32 The angel of the Lord asked him, “Why have you beaten your donkey these three times? I have come here to oppose you because your path is a reckless one before me. 33 The donkey saw me and turned away from me these three times. If it had not turned away, I would certainly have killed you by now, but I would have spared it.”
No doubt this story would have been told with great hilarity amongst the Hebrews.
As such it is a folk tale. It is no doubt based on a historical story of a Gentile shaman who had a misbehaving donkey. The tale was passed down from one generation to another in oral form. In this process did one of the storytellers, for extra color, add in the bit about the donkey actually talking? Could be. Funny stories about wise talking animals are pretty commonplace. In the folk tales, like Aesop’s fables, the animals talk and make a point the humans can’t otherwise see. Same in this story.
However, what about animals talking to people? We must remember that this is a very ancient story from a primitive culture. Many primitive cultures have tales of animals communicating with people–especially with shamans. Do they actually talk with the shaman or does he communicate with them in some other extrasensory manner? That’s what they claim–or at least that is what they claim in their ancient folk tales. Maybe animals communicating with humans is not simply a folk tale.
Then again, you could simply say, “Hey. It’s a miracle. Believe it or not. Take it or leave it.”
Then again, let me suggest another idea which readers may find even more entertaining and intriguing. It’s the story of the time a bird spoke to me.
Here’s what happened: I was walking along to church one evening and as I was walking I was praying. I was therefore in a somewhat altered state of consciousness. I was praying about an appointment I had that evening to help with a healing service for a women with a blood disease and I doubted that I could do this. As I walked along a bird hopped along the hedge next to me and it was chirping. As the bird chirped I heard in my head a Bible reference–it had the same rhythm and pitch in my head as the bird chirping. It was as if the bird was saying, “Mark 8:44, Mark 8:44” When I got to the church I opened the Bible and Mark 8:44 was the verse in which Jesus heals a woman with an issue of blood. The bird didn’t talk to me, but in my mind I heard the bird talk to me and it gave the right message!
So did the donkey talk to Balaam? The story says he was a shaman–so presumably he was familiar with being an an altered state of consciousness. Did he hear the donkey speak to him the way I heard the bird speak to me? If so, the miracle was not in the donkey actually talking, but that Balaam perceived her to be talking.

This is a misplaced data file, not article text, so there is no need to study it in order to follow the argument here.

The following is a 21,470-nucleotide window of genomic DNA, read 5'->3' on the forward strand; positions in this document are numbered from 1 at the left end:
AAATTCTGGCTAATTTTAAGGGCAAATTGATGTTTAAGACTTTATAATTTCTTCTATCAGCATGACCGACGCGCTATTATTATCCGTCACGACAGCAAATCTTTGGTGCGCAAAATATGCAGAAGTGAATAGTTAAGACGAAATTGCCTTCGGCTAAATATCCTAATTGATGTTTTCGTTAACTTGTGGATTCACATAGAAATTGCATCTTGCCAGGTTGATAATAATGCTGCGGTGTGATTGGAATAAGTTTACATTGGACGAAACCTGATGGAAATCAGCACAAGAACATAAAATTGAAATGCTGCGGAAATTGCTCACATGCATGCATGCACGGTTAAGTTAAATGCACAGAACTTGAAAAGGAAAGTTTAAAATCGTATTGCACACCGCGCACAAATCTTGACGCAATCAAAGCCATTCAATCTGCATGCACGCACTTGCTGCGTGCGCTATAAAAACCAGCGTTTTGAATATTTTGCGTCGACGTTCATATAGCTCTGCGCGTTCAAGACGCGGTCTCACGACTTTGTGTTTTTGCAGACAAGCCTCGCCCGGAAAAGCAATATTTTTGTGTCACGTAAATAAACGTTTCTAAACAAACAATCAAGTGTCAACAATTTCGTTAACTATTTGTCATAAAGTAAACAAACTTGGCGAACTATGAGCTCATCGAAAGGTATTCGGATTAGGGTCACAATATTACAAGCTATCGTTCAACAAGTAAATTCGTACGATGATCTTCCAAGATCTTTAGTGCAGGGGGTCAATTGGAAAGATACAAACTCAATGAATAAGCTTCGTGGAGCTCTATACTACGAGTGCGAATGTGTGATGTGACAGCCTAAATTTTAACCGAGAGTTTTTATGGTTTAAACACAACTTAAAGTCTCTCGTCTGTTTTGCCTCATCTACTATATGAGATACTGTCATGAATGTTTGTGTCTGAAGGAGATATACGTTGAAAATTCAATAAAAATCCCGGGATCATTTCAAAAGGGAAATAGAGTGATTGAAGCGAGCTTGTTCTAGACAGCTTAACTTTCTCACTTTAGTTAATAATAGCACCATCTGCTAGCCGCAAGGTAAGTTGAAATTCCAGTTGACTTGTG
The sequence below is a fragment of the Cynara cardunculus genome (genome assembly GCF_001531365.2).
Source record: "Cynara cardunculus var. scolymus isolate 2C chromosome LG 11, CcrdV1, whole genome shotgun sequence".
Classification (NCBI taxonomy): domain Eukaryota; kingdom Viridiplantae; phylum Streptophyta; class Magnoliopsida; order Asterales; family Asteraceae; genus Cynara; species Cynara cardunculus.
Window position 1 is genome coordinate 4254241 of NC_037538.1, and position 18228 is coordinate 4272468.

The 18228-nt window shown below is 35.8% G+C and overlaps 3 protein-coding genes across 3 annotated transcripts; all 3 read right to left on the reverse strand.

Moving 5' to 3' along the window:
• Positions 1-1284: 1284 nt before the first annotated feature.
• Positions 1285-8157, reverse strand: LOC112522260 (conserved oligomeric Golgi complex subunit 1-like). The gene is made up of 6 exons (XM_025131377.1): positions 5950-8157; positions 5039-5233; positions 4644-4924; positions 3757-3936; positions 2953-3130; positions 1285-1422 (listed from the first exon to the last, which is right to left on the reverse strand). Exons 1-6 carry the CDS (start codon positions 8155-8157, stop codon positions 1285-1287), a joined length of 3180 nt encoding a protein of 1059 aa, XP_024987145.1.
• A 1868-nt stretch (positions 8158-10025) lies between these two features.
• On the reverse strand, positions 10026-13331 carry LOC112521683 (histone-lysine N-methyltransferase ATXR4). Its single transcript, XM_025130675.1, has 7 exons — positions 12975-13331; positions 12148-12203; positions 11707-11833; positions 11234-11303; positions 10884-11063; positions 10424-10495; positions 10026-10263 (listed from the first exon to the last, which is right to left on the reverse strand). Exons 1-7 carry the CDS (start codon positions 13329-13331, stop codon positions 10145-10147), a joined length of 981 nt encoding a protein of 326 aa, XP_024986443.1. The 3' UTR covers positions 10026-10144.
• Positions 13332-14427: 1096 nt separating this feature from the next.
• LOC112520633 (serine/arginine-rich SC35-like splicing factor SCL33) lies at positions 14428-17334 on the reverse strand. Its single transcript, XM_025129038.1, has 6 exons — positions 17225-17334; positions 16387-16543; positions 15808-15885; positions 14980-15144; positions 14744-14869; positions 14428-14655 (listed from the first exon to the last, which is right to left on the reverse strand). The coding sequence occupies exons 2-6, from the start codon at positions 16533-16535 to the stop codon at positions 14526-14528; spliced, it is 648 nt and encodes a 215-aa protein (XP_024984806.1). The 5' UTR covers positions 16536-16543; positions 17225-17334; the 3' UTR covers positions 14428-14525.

This opens up a curious way to consider miracles. How much of the miracle is a real physical miracle and how much of it is our perception of the miraculous?
Let’s take the miracle of the sun at Fatima, for example. We know the sun did not spin and plunge to earth otherwise the earth would have been burnt up because we know the sun is very large and hot and the earth would have been consumed by the fire.
However, hundreds of people said they saw this happen. Therefore the miracle was in what they perceived, not in what actually, literally happened. BUT! something physical did happen because their clothes were wet because of the thunderstorm that preceded the miracle of the sun and after the miracle their clothes were suddenly dry. There was something physical and something which was a matter of altered consciousness or altered perception.
Did Balaam’s donkey talk? You can take the folk tale solution if you like and believe that someone simply added that entertaining detail to the story in the re-telling over the years, and there would be nothing wrong with that interpretation. The Bible contains different literary forms and we can allow for a colorful folk tale.
Or you could say, (as I believe) that there was a miracle. Balaam perceived the donkey to be talking to him and was convinced of it–even though the donkey did not literally develop a larynx and mental functions capable of speech.
The problem with so many critics of Christianity is that they blame us for being literal and stupid when in fact they are the ones who are taking the stories literally. Their approach is well, just dumb.
These are people who would read the line “My love is like a red, red rose” and say, “Yeah, well that’s dumb because your girlfriend doesn’t really have petals and thorns!”